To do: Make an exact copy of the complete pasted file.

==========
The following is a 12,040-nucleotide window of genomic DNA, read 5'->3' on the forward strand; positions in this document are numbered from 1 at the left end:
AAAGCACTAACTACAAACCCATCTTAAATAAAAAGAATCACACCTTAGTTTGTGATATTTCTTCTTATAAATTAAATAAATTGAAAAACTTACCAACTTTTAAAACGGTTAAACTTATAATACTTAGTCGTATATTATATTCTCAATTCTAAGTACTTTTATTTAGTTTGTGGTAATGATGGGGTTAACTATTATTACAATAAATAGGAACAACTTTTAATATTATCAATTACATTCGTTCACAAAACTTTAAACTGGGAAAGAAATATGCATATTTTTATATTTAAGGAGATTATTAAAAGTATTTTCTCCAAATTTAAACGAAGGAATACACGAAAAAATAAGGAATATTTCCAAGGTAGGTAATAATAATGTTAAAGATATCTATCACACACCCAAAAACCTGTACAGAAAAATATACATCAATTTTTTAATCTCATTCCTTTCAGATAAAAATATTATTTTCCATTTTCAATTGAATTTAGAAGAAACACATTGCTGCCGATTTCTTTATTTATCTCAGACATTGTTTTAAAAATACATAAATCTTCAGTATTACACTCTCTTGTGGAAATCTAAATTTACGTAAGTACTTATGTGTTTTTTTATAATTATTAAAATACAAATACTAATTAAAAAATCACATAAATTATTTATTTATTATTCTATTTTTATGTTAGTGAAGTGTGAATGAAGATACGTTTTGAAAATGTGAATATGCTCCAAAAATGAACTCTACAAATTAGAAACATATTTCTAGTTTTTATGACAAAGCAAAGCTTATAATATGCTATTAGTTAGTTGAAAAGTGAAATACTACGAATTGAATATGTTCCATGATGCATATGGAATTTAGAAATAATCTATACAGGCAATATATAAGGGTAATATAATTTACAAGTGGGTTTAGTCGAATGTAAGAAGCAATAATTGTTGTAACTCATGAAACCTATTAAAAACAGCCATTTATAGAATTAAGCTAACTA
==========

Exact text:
The following is a 12,040-nucleotide window of genomic DNA, read 5'->3' on the forward strand; positions in this document are numbered from 1 at the left end:
AAAGCACTAACTACAAACCCATCTTAAATAAAAAGAATCACACCTTAGTTTGTGATATTTCTTCTTATAAATTAAATAAATTGAAAAACTTACCAACTTTTAAAACGGTTAAACTTATAATACTTAGTCGTATATTATATTCTCAATTCTAAGTACTTTTATTTAGTTTGTGGTAATGATGGGGTTAACTATTATTACAATAAATAGGAACAACTTTTAATATTATCAATTACATTCGTTCACAAAACTTTAAACTGGGAAAGAAATATGCATATTTTTATATTTAAGGAGATTATTAAAAGTATTTTCTCCAAATTTAAACGAAGGAATACACGAAAAAATAAGGAATATTTCCAAGGTAGGTAATAATAATGTTAAAGATATCTATCACACACCCAAAAACCTGTACAGAAAAATATACATCAATTTTTTAATCTCATTCCTTTCAGATAAAAATATTATTTTCCATTTTCAATTGAATTTAGAAGAAACACATTGCTGCCGATTTCTTTATTTATCTCAGACATTGTTTTAAAAATACATAAATCTTCAGTATTACACTCTCTTGTGGAAATCTAAATTTACGTAAGTACTTATGTGTTTTTTTATAATTATTAAAATACAAATACTAATTAAAAAATCACATAAATTATTTATTTATTATTCTATTTTTATGTTAGTGAAGTGTGAATGAAGATACGTTTTGAAAATGTGAATATGCTCCAAAAATGAACTCTACAAATTAGAAACATATTTCTAGTTTTTATGACAAAGCAAAGCTTATAATATGCTATTAGTTAGTTGAAAAGTGAAATACTACGAATTGAATATGTTCCATGATGCATATGGAATTTAGAAATAATCTATACAGGCAATATATAAGGGTAATATAATTTACAAGTGGGTTTAGTCGAATGTAAGAAGCAATAATTGTTGTAACTCATGAAACCTATTAAAAACAGCCATTTATAGAATTAAGCTAACTA